Amphibian is derived from the Ancient Greek term “amphibious” which means both kinds of life. It refers to animals that live both in the water and on land. Amphibians were the first vertebrates to leave the water and begin a new era of life on land. Amphibians began evolving during the age of dinosaurs, but diversified during the late Paleozoic or Carboniferous Period (354-290 million years ago).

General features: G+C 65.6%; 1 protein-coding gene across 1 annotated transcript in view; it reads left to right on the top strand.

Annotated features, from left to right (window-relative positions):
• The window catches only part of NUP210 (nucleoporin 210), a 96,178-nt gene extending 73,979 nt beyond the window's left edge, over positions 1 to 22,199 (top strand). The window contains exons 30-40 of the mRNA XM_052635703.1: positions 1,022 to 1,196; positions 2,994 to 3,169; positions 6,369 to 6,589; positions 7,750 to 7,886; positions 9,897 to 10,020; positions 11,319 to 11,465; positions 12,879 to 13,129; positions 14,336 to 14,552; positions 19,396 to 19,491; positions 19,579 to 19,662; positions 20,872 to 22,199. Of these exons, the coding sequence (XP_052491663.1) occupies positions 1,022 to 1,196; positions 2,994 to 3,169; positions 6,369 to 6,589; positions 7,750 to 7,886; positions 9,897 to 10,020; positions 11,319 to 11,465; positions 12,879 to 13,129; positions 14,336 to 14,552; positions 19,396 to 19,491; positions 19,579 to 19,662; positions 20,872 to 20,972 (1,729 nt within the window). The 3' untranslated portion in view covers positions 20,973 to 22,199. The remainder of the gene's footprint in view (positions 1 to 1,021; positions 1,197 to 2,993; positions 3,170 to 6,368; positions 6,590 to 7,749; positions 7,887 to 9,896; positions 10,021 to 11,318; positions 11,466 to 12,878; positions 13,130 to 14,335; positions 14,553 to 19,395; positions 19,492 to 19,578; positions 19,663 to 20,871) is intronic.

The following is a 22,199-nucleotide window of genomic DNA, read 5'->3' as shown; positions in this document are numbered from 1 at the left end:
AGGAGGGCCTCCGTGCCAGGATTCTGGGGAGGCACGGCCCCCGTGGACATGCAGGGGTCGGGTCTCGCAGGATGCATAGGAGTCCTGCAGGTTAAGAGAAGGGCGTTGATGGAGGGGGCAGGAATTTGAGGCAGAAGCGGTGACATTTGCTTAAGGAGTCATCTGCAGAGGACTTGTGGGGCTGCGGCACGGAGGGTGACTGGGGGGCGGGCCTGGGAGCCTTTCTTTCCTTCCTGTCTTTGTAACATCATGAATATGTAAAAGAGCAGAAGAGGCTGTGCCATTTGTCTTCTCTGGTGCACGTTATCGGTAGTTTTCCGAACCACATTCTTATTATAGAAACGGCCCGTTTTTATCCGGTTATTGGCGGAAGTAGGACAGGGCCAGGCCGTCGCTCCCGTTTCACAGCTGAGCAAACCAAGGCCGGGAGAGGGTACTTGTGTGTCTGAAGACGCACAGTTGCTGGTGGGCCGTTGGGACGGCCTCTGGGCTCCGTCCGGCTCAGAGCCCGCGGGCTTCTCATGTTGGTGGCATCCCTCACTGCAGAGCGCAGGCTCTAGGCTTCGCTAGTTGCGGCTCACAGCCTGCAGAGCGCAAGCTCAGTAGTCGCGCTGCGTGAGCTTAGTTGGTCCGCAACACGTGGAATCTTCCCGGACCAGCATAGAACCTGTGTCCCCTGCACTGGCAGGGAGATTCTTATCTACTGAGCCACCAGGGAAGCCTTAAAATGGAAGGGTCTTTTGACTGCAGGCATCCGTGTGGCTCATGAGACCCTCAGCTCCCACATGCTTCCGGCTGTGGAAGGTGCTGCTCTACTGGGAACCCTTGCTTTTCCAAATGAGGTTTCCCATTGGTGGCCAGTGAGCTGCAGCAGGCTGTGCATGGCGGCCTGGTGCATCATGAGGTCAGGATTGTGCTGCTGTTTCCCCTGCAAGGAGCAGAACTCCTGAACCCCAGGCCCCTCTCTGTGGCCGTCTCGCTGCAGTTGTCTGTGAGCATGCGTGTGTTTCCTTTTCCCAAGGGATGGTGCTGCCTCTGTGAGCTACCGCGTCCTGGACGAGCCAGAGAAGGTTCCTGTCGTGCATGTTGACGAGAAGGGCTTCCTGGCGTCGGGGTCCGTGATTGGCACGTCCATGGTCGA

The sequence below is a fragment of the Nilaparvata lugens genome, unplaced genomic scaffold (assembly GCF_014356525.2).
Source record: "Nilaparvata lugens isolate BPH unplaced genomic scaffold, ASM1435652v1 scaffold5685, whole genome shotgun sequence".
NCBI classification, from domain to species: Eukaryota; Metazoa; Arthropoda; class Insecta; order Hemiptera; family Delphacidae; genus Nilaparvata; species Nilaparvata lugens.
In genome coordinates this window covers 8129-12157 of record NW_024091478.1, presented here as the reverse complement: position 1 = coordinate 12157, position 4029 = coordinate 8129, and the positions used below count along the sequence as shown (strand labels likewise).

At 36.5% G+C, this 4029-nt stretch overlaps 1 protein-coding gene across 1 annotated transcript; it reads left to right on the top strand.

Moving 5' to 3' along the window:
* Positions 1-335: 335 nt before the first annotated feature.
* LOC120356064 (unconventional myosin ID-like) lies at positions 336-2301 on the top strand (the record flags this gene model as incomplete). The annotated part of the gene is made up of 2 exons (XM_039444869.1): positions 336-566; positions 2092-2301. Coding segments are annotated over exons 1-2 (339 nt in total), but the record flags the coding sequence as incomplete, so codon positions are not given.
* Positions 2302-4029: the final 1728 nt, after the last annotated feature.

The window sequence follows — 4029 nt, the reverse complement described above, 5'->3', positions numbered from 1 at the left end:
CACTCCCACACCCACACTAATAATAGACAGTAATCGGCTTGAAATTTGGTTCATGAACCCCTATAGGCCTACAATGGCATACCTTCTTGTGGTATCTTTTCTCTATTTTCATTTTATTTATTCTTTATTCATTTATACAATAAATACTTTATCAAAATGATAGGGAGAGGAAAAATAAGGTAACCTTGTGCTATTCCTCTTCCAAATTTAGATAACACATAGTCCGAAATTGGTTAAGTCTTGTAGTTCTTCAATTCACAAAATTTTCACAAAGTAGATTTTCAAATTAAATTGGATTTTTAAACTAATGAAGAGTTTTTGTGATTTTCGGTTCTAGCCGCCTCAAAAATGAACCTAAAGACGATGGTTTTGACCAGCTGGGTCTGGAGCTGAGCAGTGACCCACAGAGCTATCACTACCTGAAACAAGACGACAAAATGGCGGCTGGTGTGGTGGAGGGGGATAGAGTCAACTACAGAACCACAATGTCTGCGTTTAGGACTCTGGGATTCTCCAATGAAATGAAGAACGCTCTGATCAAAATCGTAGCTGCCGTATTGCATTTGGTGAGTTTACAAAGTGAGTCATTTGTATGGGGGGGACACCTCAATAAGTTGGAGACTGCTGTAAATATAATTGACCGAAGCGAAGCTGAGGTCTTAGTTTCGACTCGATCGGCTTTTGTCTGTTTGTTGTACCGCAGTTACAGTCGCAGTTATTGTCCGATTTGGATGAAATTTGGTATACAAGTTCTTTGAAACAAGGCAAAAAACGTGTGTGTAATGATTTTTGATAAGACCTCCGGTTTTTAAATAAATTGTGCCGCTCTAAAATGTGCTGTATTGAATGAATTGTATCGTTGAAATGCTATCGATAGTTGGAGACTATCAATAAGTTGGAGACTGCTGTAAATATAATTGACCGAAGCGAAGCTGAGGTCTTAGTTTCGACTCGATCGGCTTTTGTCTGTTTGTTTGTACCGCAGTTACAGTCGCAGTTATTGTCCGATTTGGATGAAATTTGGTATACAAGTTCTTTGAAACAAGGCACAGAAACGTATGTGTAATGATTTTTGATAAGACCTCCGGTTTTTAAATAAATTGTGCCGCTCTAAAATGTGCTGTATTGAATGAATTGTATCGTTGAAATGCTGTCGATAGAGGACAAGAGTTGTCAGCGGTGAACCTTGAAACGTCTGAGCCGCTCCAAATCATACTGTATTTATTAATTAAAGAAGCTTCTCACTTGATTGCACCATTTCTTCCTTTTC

Zion National Park is home to 6 species of frogs and toads, and one salamander. All of Zion’s anurans hibernate for the winter months and all of them must return to water in order to breed. In the springtime, warmer temperatures, rain and snowmelt create the right conditions for frogs and toads to begin emerging. Zion’s amphibian habitats include: grasslands, sandy shrub lands, marshes, meadows, pools, ponds, streams, rivers, and forest.
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